State of play: what trainers hate about the fitness industry
Ok, this is might very well sound harsh AF, but it's also completely true and something that I am only saying because I do care about people's health. So here goes...
Seriously, if you're someone that shames someone else for being themselves it's about time you STFU. Look, I'd love to sit here and say that no one gives a f**k about the negative opinions of those who try to gain significance in the world by tearing down others, but the sad truth is that we often do. You also may have noticed that I said body shaming, not just the more common fat shaming that we are normally used to. The reason I say this is because there seems to have been a big shift towards the body shaming of "thin" or "skinny" women, too. Well, no matter what type of body shaming, it ALL needs to stop!
Sure, there are certainly people who teeter on the edge of being an unhealthy weight, whether that's because they're carrying too much fat, or maybe not enough - but unless you're a doctor and you've run tests to establish such a diagnosis, then maybe you should just keep your nose out of it and focus on your own life.
Having been a trainer for over a decade, I'd say the clear majority of people are just trying to become stronger, healthier, and happier versions of themselves. And the truth of the matter is that there is such a thing as being naturally "thin" or "skinny", just like there are some of us (me included) that tend to hold a little more weight. Neither are necessarily unhealthy, just different. You could say that we're all just unique snowflakes of awesomeness, all made up of different shapes and sizes but all still made from the same stuff -- human stuff.
So, considering we're all the same, and we all know that life can be hard enough at times, could we not all agree to try and follow our Mum's advice when she said "if you've got nothing nice to say then just keep your f**king mouths shut and/or fingers off the keyboard". Well, I might have been paraphrasing somewhat there but I'm sure you're probably picking up what I'm putting down here, right? I'm just fed up of watching amazing people constantly feeling that they need to defend themselves for simply being themselves.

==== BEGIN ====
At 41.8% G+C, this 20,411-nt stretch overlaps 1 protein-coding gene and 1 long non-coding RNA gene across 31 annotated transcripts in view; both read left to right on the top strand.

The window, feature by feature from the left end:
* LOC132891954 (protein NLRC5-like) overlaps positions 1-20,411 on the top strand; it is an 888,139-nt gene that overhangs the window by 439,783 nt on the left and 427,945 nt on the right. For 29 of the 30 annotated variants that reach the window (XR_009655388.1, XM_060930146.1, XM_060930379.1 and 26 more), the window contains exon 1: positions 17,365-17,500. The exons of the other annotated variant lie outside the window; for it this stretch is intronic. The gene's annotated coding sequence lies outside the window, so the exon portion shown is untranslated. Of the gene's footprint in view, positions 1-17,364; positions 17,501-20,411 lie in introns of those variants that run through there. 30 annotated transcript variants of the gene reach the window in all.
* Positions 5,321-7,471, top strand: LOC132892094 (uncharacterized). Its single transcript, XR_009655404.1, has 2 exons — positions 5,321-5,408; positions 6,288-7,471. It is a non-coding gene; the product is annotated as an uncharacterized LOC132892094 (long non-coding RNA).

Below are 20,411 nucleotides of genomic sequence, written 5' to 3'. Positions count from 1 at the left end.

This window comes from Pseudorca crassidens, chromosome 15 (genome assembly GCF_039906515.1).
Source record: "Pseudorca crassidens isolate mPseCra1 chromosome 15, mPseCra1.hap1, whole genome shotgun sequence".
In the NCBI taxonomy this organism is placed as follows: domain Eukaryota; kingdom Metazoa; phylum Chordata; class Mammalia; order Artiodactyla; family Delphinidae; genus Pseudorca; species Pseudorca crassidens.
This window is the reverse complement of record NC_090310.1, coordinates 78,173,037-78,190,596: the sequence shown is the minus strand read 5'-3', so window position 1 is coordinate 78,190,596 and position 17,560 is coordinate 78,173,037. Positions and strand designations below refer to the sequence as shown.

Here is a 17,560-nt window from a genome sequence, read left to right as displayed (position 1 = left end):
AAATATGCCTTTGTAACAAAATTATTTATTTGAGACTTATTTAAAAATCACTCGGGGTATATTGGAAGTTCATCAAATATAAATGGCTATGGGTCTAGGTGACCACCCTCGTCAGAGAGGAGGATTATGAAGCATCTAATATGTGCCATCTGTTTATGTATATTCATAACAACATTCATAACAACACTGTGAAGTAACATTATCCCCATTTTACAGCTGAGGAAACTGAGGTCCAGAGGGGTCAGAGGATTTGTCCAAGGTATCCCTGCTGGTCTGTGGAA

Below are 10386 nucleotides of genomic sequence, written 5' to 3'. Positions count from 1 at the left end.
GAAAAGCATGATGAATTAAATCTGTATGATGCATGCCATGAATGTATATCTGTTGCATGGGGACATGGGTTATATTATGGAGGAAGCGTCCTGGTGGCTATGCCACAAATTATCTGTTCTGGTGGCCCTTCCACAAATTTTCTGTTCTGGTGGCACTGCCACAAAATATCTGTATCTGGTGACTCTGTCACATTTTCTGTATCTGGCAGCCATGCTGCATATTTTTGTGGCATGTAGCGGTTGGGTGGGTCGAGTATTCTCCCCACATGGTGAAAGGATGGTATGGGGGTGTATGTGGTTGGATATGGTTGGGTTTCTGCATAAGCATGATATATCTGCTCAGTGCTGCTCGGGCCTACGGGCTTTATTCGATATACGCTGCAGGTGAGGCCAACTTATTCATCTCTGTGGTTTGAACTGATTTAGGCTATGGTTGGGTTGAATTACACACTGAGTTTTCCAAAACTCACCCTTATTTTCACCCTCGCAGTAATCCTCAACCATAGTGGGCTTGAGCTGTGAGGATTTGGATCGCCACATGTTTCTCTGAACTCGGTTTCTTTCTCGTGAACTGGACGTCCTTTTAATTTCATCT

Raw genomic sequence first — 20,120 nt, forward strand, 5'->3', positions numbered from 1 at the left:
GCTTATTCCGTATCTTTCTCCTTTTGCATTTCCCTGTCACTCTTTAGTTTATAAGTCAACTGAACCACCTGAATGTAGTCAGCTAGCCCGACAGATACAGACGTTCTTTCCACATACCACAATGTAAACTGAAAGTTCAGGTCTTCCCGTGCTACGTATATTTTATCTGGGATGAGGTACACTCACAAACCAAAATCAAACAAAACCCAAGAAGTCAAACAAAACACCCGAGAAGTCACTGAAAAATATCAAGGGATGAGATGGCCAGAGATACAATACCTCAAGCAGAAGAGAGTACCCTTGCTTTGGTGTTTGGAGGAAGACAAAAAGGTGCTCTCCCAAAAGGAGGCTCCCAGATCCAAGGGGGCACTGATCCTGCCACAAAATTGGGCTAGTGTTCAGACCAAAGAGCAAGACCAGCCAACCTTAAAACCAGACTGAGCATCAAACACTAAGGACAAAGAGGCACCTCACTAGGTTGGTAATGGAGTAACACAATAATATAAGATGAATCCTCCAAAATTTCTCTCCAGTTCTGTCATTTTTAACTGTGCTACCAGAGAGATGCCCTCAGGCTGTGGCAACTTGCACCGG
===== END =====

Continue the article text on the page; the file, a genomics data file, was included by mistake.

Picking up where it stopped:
2. My "thing" is the best and is better than your "thing":
This one has become almost as bad as listening to people discuss religion (or politics). The age old "my god is better than your god" has now been replaced by "my diet/training/lifestyle is better than your diet/training/lifestyle". What's worse is that rather than allowing people to find what works best for them, they're force-fed outrageous statements about how they'll "die if they eat gluten" or "if they don't do single-leg squats, on a fit-ball, with one eye closed, using a hula-hoop, then they'll never be able to perform basic life tasks again". Seriously, when did basic common sense become so uncommon? Well, let's clear these things up:
1. Unless you're someone who suffers from celiac disease, chances are you're going to be just fine eating gluten every now and again. 2.Unless your daily life is as a Cirque Du Soleil performer, then I'm 99% sure you'll be just fine sitting on the end of your bed each morning as you tie your shoes without having to worry about the ever-ominous risk of falling out your apartment window if you somehow lost your balance.
The problem with today's society is that we follow advice as gospel without ever checking the important facts, such as: Is it safe for us, personally? Will it fit into our personal and unique lifestyles in a positive way? We need to stop being so fixated on following the "exact blueprints" of how other people eat and train and start becoming more flexible in our own approach to finding what works for each of our intricate and unique lives. Because it's entirely okay to take the best and leave the rest of the things that work for you. Just as there are many ways to skin a cat, there are also many ways to lose some fat.
What I am trying to get at here is that how can a diet or training program be the "best" if it makes you feel and function like the "worst" version of yourself? Oh, and how can it be the best if you missing out on the best things in life...like chocolate! S**t, that is, unless your lactose intolerant - ouch, sorry. In all seriousness though, I'm not saying don't try things out, I am only saying that it's important to first test and trial them out to see if they fit in with you and your lifestyle. After all, just because your favourite influencer tells you to jump off a gluten-free bridge, that doesn't mean you should. That is, unless you're jumping into a river of chocolate...Life's conundrums!
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